What do the terms "dense" and "sparse" mean in the context of neural networks (NNs)? What is the difference between them? Why are they so called?


In mathematics, "sparse" and "dense" often refer to the number of zero vs. non-zero elements in an array (e.g. vector or matrix). A sparse array is one that contains mostly zeros and few non-zero entries. A dense array contains mostly non-zeros.

There's no hard threshold for what counts as sparse; it's a loose term, but can be made more specific. For example, a vector is $k$-sparse if it contains at most $k$ non-zero entries. Another way of saying this is that the vector's $\ell_0$ norm is $k$.

The usage of these terms in the context of neural networks is similar to their usage in other fields. In the context of NNs, things that may be described as sparse or dense include the activations of units within a particular layer, the weights, and the data. One could also talk about "sparse connectivity", which refers to the situation where only a small subset of units are connected to each other. This is a similar concept to sparse weights, because a connection with zero weight is effectively unconnected.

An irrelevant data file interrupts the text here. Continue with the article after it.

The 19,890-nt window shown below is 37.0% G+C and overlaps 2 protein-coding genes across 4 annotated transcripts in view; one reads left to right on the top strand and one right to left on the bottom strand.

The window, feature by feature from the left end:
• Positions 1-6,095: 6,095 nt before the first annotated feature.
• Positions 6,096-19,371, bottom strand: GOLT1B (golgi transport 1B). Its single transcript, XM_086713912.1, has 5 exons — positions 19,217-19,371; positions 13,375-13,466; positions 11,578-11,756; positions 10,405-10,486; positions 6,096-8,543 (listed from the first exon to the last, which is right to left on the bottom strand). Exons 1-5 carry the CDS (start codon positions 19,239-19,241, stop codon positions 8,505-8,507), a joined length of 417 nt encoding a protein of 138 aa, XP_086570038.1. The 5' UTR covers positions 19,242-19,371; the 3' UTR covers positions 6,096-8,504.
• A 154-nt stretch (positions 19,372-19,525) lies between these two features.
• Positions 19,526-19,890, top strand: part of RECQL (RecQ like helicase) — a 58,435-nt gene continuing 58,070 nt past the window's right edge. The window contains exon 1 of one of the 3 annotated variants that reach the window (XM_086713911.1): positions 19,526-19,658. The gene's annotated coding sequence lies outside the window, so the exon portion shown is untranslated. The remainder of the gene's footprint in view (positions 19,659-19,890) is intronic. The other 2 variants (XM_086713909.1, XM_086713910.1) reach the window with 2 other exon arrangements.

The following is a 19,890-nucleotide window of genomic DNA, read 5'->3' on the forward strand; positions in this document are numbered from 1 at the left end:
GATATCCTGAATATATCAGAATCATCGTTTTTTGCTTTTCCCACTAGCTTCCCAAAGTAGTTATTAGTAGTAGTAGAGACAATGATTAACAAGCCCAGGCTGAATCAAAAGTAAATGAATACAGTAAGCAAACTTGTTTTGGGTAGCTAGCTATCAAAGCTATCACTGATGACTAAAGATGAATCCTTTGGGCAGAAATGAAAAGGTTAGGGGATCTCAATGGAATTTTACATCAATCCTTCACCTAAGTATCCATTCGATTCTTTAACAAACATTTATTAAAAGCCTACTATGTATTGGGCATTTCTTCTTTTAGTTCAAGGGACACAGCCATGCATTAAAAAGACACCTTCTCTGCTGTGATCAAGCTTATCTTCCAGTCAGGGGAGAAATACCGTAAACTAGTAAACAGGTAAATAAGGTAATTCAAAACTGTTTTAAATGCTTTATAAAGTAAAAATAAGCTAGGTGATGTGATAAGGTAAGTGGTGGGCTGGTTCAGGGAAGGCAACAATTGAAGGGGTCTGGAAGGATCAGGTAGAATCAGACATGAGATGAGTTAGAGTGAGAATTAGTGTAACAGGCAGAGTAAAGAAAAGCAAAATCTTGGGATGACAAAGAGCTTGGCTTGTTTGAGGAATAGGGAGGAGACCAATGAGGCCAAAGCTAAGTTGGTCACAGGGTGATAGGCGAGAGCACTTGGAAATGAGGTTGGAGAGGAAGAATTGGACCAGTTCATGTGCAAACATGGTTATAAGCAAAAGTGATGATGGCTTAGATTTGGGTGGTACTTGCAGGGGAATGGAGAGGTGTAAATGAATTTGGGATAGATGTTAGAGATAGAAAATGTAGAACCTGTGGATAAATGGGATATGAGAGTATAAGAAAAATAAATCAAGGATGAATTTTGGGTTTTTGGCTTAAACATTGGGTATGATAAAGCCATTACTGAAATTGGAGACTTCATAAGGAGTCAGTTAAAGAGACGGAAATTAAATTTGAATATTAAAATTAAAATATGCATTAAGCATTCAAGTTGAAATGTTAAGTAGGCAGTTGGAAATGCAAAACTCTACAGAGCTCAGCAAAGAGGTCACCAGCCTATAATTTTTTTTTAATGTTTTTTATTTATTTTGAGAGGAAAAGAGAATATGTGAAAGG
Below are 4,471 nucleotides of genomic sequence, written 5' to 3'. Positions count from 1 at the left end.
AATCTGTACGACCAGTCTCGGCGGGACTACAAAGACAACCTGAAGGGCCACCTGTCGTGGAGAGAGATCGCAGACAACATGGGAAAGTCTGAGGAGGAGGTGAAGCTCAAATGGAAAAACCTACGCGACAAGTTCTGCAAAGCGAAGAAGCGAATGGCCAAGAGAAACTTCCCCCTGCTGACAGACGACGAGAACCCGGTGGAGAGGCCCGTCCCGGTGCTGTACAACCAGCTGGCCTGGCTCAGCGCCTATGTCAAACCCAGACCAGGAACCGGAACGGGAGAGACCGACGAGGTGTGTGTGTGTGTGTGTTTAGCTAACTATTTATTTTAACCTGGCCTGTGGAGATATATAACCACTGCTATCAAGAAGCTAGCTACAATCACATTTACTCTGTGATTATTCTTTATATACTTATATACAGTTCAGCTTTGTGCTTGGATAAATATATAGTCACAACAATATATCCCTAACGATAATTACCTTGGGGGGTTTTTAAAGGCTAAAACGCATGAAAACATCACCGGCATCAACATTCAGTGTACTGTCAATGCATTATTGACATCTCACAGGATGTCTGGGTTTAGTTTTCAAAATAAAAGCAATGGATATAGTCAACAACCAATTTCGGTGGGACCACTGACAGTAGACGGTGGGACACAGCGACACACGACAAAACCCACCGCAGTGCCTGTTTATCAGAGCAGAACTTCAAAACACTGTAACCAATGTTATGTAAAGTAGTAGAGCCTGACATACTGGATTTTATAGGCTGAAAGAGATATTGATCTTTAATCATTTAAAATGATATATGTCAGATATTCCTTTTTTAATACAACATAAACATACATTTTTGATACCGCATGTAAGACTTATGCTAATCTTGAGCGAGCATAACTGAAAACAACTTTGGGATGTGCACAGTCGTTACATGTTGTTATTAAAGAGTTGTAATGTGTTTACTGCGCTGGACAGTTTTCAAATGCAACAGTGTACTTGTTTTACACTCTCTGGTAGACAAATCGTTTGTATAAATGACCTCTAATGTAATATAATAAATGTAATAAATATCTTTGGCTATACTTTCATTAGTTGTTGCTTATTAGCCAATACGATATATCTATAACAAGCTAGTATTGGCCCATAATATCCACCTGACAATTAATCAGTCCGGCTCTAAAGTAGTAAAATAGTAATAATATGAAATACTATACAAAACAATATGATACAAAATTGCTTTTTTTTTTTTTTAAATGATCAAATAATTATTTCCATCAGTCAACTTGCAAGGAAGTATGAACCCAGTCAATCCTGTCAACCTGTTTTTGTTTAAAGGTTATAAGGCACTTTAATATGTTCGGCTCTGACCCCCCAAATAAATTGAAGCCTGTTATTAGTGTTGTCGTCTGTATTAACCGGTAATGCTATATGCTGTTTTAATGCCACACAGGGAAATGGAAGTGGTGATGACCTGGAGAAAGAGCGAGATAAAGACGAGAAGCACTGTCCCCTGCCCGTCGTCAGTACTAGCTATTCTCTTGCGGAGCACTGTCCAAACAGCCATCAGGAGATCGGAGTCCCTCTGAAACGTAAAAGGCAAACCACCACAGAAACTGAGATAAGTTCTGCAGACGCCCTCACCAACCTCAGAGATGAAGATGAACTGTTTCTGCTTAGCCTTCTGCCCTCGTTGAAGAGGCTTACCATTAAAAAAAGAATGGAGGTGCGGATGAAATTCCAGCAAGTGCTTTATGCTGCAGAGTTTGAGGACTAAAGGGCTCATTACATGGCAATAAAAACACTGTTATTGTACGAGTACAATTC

"Sparse array" can also refer to a class of data types that are efficient for representing arrays that are sparse. This is a concept within the domain of programming languages. It's related to, but distinct from the mathematical concept.

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    $\begingroup$ I think it would be useful to give an example of the usage of "sparse" and "dense" in the context of NNs. You could e.g. mention some NN architecture which uses both dense and sparse layers to do some task. You could explain why both dense and sparse layers are used. I think this would definitively improve the clarity and completeness of your answer. $\endgroup$ – nbro Oct 2 '18 at 11:02

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